The inventory in these countries is growing quickly and there are other programs popping up with new pitches every year. The number of people interested in comparison to the programs available isn’t going to keep up. Besides, your real estate will be used, not brand new. A new buyer might as well buy poor quality new real estate instead of poor quality old real estate. No one is going to want to buy your approved real estate from five years ago when the supply of new properties is so abundant.
Plus, they’ll know you just want to dump it. Any buyer will easily see that you just want out. How are you going to make that kind of sale?
Can You Make Real Estate Investing Work?
On top of the fact that the building projects in St. Kitts and Nevis just aren’t very nice, there are a lot of newer projects that they are trying to make a little bit nicer. The catch? You only get access to the property for a month out of the year. It’s basically a timeshare. You pay $420,000 into a $5 million condo and you get a month’s worth of access each year.
But the only way I see a real estate purchase of $420,000 being worth the second passport on one of these islands is if you plan to live there full time. St. Kitts and Nevis is tax-free — including on income tax — so you could live there full time and that would be fine. Just understand that everyone I’ve spoken to who’s looked into real estate investing for a second passport in these countries has said it wasn’t worth $400,000. If you’re not committed to living there full time, there are just too many better options out there to justify investing your money in Caribbean real estate.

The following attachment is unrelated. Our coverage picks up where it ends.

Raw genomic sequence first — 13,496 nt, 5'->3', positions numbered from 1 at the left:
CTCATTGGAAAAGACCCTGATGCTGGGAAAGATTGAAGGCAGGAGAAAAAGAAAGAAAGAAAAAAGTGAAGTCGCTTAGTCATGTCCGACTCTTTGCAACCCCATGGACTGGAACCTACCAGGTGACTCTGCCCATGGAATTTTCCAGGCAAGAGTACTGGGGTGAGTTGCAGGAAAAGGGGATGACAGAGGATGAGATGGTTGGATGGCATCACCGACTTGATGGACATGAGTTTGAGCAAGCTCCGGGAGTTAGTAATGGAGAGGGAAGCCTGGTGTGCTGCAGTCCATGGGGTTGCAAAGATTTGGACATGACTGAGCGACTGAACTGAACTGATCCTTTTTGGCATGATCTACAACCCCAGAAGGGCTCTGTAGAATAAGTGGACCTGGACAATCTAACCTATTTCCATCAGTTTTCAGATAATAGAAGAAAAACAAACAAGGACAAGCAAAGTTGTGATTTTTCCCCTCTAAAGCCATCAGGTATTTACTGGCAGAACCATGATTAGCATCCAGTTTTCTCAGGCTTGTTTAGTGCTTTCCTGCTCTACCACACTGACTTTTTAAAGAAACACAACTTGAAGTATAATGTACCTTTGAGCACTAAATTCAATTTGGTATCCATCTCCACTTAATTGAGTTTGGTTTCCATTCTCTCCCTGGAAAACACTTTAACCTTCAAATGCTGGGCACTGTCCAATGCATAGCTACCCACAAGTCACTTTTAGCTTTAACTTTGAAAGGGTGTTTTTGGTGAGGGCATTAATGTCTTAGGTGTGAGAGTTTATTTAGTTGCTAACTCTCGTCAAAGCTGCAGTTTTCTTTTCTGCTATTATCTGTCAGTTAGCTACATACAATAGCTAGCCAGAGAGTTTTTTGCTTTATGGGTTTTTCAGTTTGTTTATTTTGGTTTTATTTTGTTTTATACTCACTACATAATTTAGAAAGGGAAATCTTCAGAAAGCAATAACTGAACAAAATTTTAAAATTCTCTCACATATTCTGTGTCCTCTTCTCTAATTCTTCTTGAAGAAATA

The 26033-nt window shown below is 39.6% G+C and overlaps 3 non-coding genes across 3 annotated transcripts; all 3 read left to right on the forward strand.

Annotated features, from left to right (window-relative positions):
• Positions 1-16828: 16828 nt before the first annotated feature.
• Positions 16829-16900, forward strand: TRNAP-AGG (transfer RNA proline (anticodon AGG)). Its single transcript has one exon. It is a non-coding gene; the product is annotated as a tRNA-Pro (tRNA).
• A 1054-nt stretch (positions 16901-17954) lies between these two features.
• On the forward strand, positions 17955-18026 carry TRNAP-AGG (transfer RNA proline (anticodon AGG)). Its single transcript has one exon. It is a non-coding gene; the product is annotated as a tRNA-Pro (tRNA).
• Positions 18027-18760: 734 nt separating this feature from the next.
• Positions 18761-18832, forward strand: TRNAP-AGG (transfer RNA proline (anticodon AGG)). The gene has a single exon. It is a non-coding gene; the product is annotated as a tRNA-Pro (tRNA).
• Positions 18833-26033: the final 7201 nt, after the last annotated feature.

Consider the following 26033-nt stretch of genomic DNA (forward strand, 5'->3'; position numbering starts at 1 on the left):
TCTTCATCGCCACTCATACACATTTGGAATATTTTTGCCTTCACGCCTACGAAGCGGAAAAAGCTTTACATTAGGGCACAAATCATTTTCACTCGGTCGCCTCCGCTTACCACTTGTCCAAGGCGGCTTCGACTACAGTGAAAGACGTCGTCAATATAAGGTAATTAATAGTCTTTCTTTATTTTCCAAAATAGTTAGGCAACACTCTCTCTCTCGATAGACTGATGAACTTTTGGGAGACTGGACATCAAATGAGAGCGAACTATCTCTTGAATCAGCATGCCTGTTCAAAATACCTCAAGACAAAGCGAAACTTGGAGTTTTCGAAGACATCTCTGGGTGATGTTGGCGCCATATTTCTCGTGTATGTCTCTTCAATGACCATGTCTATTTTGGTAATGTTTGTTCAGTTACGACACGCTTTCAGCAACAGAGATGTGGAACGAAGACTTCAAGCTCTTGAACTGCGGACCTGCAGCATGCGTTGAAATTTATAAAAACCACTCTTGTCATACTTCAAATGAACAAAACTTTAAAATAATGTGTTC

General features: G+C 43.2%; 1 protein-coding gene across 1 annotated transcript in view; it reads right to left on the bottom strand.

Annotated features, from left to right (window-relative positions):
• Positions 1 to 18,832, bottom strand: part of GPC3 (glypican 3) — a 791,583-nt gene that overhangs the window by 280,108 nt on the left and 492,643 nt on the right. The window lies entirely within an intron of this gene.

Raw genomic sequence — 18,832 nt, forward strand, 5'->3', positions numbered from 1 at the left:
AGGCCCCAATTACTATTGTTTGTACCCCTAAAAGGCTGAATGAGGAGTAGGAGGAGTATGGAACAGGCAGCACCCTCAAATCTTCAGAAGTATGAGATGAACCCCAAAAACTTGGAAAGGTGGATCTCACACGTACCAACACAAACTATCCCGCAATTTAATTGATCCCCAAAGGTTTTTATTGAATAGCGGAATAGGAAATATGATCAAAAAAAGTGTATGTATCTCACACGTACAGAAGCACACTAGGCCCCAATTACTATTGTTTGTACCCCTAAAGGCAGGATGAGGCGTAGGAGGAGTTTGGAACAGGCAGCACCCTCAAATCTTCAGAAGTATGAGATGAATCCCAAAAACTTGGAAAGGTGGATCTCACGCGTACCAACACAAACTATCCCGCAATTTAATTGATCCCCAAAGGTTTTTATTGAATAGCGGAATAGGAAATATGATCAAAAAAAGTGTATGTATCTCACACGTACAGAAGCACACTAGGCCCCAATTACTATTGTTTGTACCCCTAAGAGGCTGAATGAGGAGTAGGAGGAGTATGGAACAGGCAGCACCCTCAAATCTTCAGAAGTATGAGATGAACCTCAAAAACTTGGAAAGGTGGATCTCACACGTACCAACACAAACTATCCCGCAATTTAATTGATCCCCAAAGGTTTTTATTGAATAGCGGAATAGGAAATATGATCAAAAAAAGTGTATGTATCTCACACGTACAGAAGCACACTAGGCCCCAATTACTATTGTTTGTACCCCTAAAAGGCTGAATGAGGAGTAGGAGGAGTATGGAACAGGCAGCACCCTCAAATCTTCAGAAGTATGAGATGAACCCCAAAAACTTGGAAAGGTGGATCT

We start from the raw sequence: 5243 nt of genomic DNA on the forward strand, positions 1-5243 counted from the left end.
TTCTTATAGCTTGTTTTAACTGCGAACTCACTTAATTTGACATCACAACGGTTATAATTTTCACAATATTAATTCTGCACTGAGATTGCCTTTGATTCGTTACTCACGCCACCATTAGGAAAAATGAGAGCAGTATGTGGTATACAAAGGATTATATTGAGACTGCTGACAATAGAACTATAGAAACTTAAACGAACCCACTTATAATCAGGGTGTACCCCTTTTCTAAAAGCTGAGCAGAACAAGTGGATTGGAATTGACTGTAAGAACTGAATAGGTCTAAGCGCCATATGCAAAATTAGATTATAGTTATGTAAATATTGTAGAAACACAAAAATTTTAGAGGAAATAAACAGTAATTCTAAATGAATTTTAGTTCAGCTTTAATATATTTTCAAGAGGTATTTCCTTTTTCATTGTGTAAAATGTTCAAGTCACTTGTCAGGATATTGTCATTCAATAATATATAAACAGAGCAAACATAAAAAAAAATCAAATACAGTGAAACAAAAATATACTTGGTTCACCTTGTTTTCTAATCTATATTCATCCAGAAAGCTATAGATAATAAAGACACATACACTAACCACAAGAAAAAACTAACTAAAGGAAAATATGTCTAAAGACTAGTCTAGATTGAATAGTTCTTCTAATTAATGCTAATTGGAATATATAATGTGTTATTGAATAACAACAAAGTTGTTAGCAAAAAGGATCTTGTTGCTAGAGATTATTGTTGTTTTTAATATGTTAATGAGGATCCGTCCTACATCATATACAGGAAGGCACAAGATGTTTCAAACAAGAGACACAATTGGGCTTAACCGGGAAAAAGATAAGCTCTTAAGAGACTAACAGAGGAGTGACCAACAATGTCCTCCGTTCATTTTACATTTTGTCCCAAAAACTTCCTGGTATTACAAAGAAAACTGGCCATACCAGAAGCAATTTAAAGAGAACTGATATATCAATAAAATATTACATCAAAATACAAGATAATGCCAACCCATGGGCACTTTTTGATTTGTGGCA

You can trust their citizenship programs, but the real question is whether or not you can trust these countries’ economies. Do you want government bonds from countries that have huge debt-to-GDP ratios? Do you really think you can spend more now on a real estate purchase and get more out later? You don’t know more than the developers and you don’t have the inside track like the developers do.
You will not get that money back. I can almost guarantee it. Instead of pouring your extra money into real estate developments in Caribbean countries, keep the money and invest it elsewhere.
An Unnecessary Investment
As much as I like real estate, my approach to overseas real estate investing for economic citizenship is that it’s unnecessary. I’d much rather be doing the deals I’m doing in Georgia where I can buy a hotel building for $75,000. I’d rather do properties on the beach in Montenegro where I’m looking at a whole portfolio of properties and it’s barely $100,000. That’s what I would do with the extra money instead of suffering the opportunity cost of buying overseas real estate in these economic citizenship programs.